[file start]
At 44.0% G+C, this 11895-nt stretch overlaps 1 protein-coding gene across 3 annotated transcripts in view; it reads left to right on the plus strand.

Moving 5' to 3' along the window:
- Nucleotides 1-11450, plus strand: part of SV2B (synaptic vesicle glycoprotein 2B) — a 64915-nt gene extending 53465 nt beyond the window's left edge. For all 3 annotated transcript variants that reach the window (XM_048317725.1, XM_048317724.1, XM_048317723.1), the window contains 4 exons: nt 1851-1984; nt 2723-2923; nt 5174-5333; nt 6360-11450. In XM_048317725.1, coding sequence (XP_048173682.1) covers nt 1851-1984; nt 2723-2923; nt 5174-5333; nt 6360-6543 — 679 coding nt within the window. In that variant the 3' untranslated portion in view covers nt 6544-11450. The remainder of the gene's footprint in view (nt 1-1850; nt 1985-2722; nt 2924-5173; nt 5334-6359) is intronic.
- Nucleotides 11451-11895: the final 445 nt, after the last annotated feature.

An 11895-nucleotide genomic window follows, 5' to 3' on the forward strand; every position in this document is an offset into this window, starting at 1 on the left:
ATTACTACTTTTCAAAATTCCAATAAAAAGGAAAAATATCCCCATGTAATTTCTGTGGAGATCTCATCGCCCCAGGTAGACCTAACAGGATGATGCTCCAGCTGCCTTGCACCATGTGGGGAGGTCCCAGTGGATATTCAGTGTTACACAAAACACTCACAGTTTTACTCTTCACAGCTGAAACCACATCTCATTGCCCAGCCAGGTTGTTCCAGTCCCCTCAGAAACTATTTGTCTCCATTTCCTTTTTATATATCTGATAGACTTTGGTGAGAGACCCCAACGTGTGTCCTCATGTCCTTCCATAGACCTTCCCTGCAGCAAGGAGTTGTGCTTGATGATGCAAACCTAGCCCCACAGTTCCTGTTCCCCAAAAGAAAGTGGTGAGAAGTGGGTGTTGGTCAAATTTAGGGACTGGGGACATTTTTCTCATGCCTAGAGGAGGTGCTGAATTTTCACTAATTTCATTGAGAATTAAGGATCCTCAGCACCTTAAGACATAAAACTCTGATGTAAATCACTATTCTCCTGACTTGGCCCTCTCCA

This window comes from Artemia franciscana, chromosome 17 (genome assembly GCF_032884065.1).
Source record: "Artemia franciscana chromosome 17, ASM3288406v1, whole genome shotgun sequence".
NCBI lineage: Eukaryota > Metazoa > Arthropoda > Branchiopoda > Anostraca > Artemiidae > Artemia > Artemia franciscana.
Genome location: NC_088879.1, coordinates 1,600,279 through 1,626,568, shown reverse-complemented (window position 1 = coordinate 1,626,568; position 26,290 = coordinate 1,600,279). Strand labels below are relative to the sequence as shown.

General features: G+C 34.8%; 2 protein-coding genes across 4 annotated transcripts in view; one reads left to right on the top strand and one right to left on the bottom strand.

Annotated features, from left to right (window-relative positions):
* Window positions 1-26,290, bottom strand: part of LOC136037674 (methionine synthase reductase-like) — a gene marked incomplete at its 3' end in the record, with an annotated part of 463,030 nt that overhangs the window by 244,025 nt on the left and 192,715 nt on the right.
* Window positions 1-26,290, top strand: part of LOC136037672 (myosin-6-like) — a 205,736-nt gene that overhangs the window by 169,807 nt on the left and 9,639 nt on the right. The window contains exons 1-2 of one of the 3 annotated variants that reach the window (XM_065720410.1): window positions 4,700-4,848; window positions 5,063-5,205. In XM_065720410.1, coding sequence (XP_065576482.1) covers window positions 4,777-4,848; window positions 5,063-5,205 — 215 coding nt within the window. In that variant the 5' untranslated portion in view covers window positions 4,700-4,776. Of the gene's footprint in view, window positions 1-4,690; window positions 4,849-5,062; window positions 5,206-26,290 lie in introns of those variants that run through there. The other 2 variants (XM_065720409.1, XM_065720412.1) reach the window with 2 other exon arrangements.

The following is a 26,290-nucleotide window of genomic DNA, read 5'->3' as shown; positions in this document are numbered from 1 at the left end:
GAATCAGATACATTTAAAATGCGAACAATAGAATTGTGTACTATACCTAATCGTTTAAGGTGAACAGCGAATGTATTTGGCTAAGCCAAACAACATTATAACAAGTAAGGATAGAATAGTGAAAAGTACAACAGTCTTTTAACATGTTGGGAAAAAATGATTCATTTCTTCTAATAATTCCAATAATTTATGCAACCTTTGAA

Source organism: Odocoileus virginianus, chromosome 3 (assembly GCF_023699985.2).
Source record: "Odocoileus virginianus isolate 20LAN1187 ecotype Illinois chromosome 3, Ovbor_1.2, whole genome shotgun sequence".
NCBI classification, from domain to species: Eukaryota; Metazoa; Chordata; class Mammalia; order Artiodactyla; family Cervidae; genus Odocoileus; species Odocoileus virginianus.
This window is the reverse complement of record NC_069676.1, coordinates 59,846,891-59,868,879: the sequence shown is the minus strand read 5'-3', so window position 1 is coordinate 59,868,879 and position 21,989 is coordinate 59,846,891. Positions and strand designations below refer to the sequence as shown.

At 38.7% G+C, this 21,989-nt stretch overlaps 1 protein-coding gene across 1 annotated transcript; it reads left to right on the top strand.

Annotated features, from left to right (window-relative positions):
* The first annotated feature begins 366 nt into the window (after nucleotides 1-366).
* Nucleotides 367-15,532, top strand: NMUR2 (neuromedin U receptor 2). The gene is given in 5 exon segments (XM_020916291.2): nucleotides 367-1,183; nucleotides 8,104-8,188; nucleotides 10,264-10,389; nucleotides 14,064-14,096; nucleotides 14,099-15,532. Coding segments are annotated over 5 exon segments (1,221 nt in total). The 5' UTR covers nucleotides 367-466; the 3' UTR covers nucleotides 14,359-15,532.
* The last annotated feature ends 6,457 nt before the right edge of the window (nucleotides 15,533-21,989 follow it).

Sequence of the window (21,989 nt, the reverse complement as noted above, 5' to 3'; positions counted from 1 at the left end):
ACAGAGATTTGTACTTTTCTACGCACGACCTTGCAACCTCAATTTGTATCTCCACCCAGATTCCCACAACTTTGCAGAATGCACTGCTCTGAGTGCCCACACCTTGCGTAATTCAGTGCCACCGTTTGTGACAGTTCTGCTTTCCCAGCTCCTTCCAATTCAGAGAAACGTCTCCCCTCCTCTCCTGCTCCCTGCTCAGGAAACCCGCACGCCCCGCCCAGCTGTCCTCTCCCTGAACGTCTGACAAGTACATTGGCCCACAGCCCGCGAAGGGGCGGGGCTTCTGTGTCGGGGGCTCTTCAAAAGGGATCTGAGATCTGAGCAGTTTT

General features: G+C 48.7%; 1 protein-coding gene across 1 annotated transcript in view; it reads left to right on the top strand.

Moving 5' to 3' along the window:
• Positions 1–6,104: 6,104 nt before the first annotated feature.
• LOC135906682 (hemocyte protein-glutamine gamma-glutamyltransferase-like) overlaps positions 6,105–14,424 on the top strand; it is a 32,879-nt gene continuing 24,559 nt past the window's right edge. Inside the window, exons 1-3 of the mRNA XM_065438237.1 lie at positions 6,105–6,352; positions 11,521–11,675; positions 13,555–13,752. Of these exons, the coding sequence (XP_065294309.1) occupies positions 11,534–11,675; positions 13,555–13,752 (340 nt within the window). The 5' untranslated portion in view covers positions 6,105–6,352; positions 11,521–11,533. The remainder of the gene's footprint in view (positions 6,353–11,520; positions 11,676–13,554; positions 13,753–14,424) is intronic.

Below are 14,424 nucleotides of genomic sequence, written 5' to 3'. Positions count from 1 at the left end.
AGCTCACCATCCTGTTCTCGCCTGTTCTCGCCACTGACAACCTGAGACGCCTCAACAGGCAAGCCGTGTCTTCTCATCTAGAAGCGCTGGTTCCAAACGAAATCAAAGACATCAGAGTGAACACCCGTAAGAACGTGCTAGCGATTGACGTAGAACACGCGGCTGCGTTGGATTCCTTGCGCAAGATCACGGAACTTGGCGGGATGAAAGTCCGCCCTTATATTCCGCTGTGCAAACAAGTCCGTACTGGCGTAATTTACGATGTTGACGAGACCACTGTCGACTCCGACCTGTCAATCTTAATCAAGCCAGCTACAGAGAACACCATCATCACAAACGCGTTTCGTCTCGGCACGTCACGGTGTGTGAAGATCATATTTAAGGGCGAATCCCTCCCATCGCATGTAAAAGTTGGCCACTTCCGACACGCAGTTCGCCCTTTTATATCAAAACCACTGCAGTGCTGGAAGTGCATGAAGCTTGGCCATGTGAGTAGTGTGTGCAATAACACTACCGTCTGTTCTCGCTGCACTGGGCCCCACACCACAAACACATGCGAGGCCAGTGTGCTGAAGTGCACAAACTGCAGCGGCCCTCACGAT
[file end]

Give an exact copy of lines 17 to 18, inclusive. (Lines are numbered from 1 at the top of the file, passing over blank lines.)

Source organism: Odocoileus virginianus, chromosome 3 (assembly GCF_023699985.2).
Source record: "Odocoileus virginianus isolate 20LAN1187 ecotype Illinois chromosome 3, Ovbor_1.2, whole genome shotgun sequence".